Woman Sees Her Home Confiscated Over a Water Bill
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Both bills failed, lawmakers said, largely due to fierce opposition from tax collectors and officials in Baltimore, which conducts the largest tax sale in the state.
Andrea Mansfield, of the Maryland Association of Counties, testified that the tax sale process provides “a much-needed device to ensure that property owners remit payment for their fair share of taxes and charges connected to public services.”
Eliminating water bills from the tax sales would result in more “deficient accounts,” and lead to “increased rates on citizens who properly pay,” she wrote.
Sen. James Brochin, a Democrat from Baltimore County who co-sponsored the legislation that would have banned the sale of delinquent water bills to investors, vehemently disagrees. “It's just disgusting. It's highway robbery. It's dead wrong. It's immoral," he said.
While city officials publicly defend the practice, he said, in reality “they're humiliated and embarrassed by it. Deep down they know how immoral it is."
Baltimore’s mayor, Stephanie Rawlings-Blake, declined requests for an interview on the topic with the Investigative Fund.
City officials were more talkative earlier this year when they sought to block lawmakers from banning the sale of water bill liens. Mary Pat Fannon, a lobbyist for the mayor’s office, said in prepared testimony for a February 5 hearing that the city had begun offering repayment plans for water bills to help homeowners avoid tax sale.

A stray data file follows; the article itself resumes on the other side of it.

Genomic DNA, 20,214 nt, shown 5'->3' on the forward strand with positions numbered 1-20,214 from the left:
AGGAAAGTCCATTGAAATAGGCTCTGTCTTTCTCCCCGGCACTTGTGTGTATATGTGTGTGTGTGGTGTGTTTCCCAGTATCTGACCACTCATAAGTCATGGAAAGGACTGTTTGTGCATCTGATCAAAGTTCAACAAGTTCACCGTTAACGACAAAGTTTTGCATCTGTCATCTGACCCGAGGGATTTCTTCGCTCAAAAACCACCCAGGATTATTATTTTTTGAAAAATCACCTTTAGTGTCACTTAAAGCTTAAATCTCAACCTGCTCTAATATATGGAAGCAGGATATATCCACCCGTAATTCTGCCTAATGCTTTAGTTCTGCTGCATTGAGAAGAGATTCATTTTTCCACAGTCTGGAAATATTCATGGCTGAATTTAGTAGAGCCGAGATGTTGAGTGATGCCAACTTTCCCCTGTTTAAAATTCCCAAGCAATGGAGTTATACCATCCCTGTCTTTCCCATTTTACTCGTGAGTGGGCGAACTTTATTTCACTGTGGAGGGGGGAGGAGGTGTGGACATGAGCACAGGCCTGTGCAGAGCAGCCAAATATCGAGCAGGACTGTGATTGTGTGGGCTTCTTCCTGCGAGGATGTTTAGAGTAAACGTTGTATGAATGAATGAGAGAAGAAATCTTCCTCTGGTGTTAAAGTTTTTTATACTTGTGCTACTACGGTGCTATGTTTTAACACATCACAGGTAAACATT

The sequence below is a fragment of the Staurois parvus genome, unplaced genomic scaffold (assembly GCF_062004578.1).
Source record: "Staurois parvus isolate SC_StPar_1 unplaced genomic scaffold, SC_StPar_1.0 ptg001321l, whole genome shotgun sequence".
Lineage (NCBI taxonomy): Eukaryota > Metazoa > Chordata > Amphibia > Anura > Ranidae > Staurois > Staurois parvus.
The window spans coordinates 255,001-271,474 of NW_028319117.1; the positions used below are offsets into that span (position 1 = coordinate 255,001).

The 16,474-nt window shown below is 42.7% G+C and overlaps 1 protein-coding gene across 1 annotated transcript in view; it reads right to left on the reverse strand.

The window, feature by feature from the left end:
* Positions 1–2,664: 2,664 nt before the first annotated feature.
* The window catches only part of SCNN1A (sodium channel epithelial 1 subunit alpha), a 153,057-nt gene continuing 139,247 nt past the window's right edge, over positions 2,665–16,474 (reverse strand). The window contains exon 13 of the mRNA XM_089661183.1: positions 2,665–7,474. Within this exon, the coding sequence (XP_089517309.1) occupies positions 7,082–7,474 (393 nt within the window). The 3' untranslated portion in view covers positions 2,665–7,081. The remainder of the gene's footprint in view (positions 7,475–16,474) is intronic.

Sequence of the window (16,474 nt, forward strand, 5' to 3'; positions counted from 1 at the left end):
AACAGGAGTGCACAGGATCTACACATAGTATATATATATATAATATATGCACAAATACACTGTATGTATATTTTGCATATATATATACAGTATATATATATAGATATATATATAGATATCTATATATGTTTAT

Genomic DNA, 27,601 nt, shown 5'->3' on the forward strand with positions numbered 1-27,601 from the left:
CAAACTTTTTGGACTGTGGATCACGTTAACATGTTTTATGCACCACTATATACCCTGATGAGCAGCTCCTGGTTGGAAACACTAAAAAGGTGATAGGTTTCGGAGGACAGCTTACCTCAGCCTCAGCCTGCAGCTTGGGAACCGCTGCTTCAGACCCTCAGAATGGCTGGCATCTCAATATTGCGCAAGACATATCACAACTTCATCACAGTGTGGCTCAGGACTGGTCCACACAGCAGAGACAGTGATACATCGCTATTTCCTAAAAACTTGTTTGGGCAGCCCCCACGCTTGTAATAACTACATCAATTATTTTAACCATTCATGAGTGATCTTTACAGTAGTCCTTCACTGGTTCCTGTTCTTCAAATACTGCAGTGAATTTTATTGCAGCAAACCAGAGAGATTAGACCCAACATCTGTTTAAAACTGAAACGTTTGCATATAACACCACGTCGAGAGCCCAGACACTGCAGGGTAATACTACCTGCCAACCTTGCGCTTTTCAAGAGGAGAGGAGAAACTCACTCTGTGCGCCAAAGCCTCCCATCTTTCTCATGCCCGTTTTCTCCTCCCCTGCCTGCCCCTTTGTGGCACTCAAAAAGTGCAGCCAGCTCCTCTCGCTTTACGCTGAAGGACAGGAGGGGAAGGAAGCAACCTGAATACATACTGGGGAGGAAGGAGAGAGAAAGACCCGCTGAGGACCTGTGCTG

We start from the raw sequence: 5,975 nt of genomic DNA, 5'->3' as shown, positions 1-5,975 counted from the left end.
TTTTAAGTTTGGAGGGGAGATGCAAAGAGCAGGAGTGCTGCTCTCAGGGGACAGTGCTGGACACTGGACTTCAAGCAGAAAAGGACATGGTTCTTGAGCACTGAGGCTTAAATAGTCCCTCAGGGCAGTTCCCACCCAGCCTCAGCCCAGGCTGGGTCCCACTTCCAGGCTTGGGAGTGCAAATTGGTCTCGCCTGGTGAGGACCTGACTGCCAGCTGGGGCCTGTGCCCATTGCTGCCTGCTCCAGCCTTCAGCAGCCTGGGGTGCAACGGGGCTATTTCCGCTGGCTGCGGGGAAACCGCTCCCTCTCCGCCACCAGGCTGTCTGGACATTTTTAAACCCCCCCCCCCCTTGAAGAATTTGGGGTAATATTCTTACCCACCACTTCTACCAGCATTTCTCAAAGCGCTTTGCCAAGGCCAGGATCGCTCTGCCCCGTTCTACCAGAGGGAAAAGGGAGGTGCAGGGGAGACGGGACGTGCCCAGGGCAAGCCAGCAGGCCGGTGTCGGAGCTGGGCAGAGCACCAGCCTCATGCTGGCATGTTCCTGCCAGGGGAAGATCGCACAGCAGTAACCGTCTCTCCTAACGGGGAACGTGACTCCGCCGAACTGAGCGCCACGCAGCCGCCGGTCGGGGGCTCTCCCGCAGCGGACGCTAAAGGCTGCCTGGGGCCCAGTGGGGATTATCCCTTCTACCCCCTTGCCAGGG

She said that the 666 water bill liens sold by Baltimore City in 2009 was way down from the 1,129 sold to investors the previous year and credited the repayment plans for the reduction.
And she went further, testifying that nobody had lost a home due to an unpaid water bill from either sale in 2008 or 2009. What Fannon neglected to mention: Because of the lengthy transfer process in the courts, it was too early for those groups of property owners to begin losing their homes. Most tax sale lawsuits have taken longer than two years to resolve through the courts.
Fannon also said that without the tax sale, the city would need to file debt collection lawsuits against each delinquent property owner, which she said “would be very expensive, time consuming and flood the courts.”
Two days before Fannon’s testimony at the state capital, Valentine stood watching as her belongings piled up on the sidewalk in Baltimore.
A Neighborhood’s Decline
More than three years after Valentine’s small debt drew her into the tax sale, neither the city nor the investors seem to have won much.
The property is unlikely to be fixed up any time soon. Instead, it adds to a sense of decay that permeates some parts of urban Baltimore. On Valentine’s old block in the Sandtown neighborhood, all but a handful of houses, abandoned long ago, are boarded up.
Such decline has summoned other ills. “Drugs moved in and replaced the good with the bad,” said Valentine, who is living temporarily with her mother. Many of her possessions are in storage.
De Laurentis and Reiff now hold a “writ of possession” for a property that’s in need of substantial repair. Though the home is assessed at $46,000, in such dilapidated condition the investors said they probably would have trouble selling it for more than $16,000.
In addition, investors could be on the hook for a $7,000 water bill of their own. Just how that happened is unclear; there may have been an undetected leak in Valentine’s home. Last month, the city finally turned off the water.
If the investors take the final step to secure a deed to the property, they would have to pay the city roughly $6,300, which the city is then supposed to turn over to Valentine. The law entitles original property owners to receive at least some compensation.